Orman, on the other hand, was a glowing show-woman, oozing confidence as she rallied through her talking points. The problem was that her stump speech about personal financial accountability runs in direct contrast to the themes of innovation and entrepreneurship she was supposedly here to discuss. Managing your credit wisely and saving instead of spending are both well and good, but they don’t lend themselves well to taking the risks associated with sparking big ideas and bringing them to fruition. Her message is geared towards life-time employees slogging away money for retirement, not a generation of hopeful visionaries intent on building the next big thing. The most intriguing part of her segment was when she indicated she’s working on a revolutionary program to change the way FICO scores are calculated to better reward those who pay in cash instead of those who simply shuffle around debt, making on-time minimum payments. This should have been the focus of her conversation. Instead, she vaguely alluded to it and carried on with her rags-to-riches story of financial self-empowerment.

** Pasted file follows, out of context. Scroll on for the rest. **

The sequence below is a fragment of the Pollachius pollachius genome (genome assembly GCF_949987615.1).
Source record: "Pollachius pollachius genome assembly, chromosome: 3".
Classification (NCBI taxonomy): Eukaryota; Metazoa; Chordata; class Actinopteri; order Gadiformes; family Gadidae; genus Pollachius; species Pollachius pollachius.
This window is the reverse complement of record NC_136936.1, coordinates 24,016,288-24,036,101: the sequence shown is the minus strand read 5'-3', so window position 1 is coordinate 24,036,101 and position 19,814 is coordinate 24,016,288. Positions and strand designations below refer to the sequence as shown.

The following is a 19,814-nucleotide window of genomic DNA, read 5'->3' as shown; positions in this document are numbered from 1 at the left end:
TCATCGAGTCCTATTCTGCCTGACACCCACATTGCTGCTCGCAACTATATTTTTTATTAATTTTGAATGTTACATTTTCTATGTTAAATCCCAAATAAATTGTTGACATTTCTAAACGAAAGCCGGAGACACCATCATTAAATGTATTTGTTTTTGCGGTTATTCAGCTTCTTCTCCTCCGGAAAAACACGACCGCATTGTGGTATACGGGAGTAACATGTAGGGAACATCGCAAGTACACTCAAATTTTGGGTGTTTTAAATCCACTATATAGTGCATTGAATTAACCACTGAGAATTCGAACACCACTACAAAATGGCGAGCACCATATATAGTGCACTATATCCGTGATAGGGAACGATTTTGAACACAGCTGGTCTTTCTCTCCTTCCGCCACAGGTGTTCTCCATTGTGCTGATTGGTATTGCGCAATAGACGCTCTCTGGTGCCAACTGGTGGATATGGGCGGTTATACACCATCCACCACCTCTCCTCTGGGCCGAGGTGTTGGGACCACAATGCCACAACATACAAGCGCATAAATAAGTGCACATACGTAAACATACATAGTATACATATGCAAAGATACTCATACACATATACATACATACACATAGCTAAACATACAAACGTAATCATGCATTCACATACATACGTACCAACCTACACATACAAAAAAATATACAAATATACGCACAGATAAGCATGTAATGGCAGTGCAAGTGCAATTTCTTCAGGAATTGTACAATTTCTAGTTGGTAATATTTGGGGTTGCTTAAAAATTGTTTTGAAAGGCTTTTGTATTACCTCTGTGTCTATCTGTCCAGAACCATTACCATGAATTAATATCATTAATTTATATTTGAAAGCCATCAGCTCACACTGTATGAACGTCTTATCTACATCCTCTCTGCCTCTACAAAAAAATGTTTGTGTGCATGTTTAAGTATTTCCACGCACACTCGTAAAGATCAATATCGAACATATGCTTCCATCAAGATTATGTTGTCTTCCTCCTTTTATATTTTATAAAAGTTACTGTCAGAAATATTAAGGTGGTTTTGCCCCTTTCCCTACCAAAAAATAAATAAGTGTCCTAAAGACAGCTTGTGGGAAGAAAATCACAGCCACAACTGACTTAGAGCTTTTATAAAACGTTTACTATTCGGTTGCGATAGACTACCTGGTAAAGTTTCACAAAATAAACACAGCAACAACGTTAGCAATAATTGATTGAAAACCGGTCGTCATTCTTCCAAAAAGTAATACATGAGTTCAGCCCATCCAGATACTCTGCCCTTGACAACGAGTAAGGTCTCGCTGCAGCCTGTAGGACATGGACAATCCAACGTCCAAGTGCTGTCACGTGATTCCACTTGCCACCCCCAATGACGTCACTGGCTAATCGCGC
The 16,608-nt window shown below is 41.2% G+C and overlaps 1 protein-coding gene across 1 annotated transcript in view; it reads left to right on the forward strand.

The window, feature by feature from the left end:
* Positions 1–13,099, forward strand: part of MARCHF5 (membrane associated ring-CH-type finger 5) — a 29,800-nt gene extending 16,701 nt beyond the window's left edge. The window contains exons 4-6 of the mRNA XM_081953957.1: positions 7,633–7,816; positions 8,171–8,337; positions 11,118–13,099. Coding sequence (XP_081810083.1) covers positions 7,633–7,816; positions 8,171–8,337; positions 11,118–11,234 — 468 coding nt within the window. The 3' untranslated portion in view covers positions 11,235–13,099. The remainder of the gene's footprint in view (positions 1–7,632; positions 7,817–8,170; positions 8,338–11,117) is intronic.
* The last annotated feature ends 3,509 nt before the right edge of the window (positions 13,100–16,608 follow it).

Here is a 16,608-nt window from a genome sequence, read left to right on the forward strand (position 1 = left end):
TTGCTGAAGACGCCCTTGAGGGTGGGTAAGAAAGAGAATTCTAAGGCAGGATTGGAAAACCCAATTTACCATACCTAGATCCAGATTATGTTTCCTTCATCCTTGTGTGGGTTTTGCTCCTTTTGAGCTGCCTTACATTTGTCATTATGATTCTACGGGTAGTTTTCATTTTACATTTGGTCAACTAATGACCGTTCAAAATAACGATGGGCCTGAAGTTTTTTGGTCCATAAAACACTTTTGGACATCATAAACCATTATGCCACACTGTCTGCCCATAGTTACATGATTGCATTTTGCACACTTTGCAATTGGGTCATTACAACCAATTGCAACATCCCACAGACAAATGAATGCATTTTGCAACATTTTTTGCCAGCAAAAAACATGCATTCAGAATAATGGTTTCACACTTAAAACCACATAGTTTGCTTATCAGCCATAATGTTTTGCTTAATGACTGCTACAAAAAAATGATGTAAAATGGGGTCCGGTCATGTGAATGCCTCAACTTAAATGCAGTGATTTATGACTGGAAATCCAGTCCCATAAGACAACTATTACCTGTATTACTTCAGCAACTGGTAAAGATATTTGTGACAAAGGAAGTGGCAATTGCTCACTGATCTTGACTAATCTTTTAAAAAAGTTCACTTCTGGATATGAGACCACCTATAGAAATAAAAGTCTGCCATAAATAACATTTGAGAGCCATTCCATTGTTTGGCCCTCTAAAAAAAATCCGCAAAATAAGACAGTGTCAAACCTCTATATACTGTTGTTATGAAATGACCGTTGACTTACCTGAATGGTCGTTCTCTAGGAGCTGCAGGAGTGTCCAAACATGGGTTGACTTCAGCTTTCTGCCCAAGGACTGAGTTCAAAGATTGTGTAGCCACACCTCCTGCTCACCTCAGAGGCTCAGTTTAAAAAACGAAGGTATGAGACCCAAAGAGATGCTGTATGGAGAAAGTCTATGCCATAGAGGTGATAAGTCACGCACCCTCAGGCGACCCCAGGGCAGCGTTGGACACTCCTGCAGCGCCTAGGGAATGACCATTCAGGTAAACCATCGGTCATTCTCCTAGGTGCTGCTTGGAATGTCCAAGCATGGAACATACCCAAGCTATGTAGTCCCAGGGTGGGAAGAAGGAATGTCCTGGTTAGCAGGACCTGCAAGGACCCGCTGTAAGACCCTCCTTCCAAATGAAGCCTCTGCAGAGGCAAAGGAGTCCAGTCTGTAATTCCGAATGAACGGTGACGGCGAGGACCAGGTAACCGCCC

After the entertaining but not enlightening Q&A, Stengel took back the stage to introduce the four panelists:
- Daisy Khan: Executive Director & Co-Founder, American Society for Muslim Advancement
- Gary White: Executive Director & Co-Founder, Water.org
- Michelle Rhee: Founder & CEO, StudentsFirst
- Rob Bell: Author, Love Wins; Founding Pastor, Mars Hill Bible Church
Rhee and Bell’s irreverence stole the show despite Stengel’s moderation style, which tended more towards making winding statements and hoping for provocative reactions than actually asking pointed questions. I’ll just paraphrase what everyone had to say.
Khan: The US is the greatest country in the world, enabling a woman like her to rise to prominence, but we’ve got to cure our ‘Islamaphobia’ and better harness our global marketing power. Our greatest export is our culture, so we should stop worshipping the ‘Regional Managers’ representing competing religions and instead recognize that there is no wrong way to pray, as we all share the same G-d. She’s working with Imams in Muslim communities worldwide to speak up about the moral hazards of glorifying suicide bombers and forcing teenage daughters to marry their cousins.